HAMMONTON - The eternal battle between good and evil is being waged in streets of downtown Hammonton this week.
In one corner is Our Lady of Mount Carmel, which is a title sometimes given to the Blessed Virgin Mary. Catholics and other Christians believe she is the mother of God and often pray to her for miracles and healings.
In the other is a scrawny teenager wearing spectacles and carrying a twig: Harry Potter.
At 12:01 a.m. Wednesday, the newest Harry Potter movie, "Harry Potter and the Half-Blood Prince," became the first first-run movie to be played at the newly renovated Eagle Theatre on Vine Street in more than a half century. At the same time, the town's largest annual religious event - the Feast of Our Lady of Mount Carmel festival - continues throughout the week.
In May, the Rev. Thomas J. Euteneuer, an exorcist who says he has performed dozens of successful exorcisms, told several hundred area Catholics at a Knights of Columbus event that Harry Potter was the work of Satan.
Despite what the Rev. Euteneuer said, it's hard to find anyone in Hammonton who considers Harry Potter a demonic device. Instead of a battle of good and evil, they say Hammonton is really experiencing two good things this week.
Jeffrey Barbagallo was lounging in his Eagle Theatre seat an hour and a half before the movie started.
The 20-year-old Hammonton resident's costume - a sweater vest, tie and glasses - illustrated very clearly whose corner he was in.
"To me, Harry Potter is just a story. Not something evil," Barbagallo said. "And it's a story that gets young kids, who otherwise would be playing video games, to read 700-page books again and again."
Atco resident Lisa Dempster brought her 16-year-old son, Shane, and his friend to the movie without any concern about possible Satanic influences the film might have on the teens.
"If people are looking for evil, they'll find it in anything," Dempster said. "This is good, clean fun."
Rosaria Mineo, the managing director of the Eagle Theatre, said theater representatives were debating ideas such as silent movies and James Bond-themed events before settling on the Harry Potter showing.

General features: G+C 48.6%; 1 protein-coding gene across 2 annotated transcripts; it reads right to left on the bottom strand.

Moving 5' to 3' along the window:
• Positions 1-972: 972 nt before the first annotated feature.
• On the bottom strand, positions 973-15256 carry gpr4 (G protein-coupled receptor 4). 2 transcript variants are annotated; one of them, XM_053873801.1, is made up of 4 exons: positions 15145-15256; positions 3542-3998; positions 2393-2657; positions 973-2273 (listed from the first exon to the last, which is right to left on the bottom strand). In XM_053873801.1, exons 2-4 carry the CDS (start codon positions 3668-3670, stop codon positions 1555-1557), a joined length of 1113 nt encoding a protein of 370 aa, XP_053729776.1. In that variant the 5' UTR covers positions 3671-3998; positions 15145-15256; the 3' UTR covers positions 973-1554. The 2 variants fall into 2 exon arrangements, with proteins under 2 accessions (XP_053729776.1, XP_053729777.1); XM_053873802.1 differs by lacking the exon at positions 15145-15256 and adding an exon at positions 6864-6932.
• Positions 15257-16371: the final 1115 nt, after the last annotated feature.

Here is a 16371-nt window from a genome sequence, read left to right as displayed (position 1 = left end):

"It is a good, wholesome family entertainment," Mineo said. "It is dark, but it is also good at heart. And it shows the real-world perspective of the value of being good."
Youngsters dressed as wizards and witches lined up in front of the Eagle Theatre late Tuesday night. The line started forming more than three hours before the opening credits of "Harry Potter and the Half-Blood Prince" rolled on the screen. About four blocks away, the lights of carnival rides flickered in celebration of Our Lady of Mount Carmel.
According to Frank Carrelli, one of the event's organizers, a group of Italian-immigrant farmers started the festival in 1875 as way to give thanks to Our Lady of Mount Carmel for their safe journey to America and to pray to her to bless their crops.
"It started out on Pine Road, but over the years it grew in popularity and was eventually moved to Third Street," said Sal Capelli, another one of the organizers.
The festival features daily Masses, including a Mass for peace and Mass for healing. It also hosts a plethora of food vendors, carnival rides, games and, on Thursday, the Procession of the Saints, during which thousands of Catholics will parade the statues of saints through the streets.
But what if Euteneuer was right and Harry Potter is evil? What will have the most lasting impact on the youth of Hammonton - the Our Lady of Mount Carmel festival or the opening of the latest Harry Potter flick?
"The Mount Carmel festival is a long tradition, but Harry Potter is such a fresh look on storytelling," Barbagallo said. "I think young people appreciate that more than watching a crowd of people carry statues down the street."
But Louis J. Pantalone, the vice president of the Our Lady of Mount Carmel Society, argued that in pure volume, the festival would win outright.
"They can't hold as many people as we can," Pantalone said.
The Eagle Theatre quickly sold all of its 206 seats to the midnight Harry Potter showing. The movie earned $22.2 million in midnight ticket sales at 3,003 locations, according to Warner Bros.
The Our Lady of Mount Carmel festival is expected to draw about 40,000 visitors during the six-day event, including as many at 10,000 for the Procession of the Saints alone.
"Our Lady will win," said George Campanella, the president of the Our Lady of Mount Carmel Society. "Trust me. Good will win."
The Associated Press contributed to this report.
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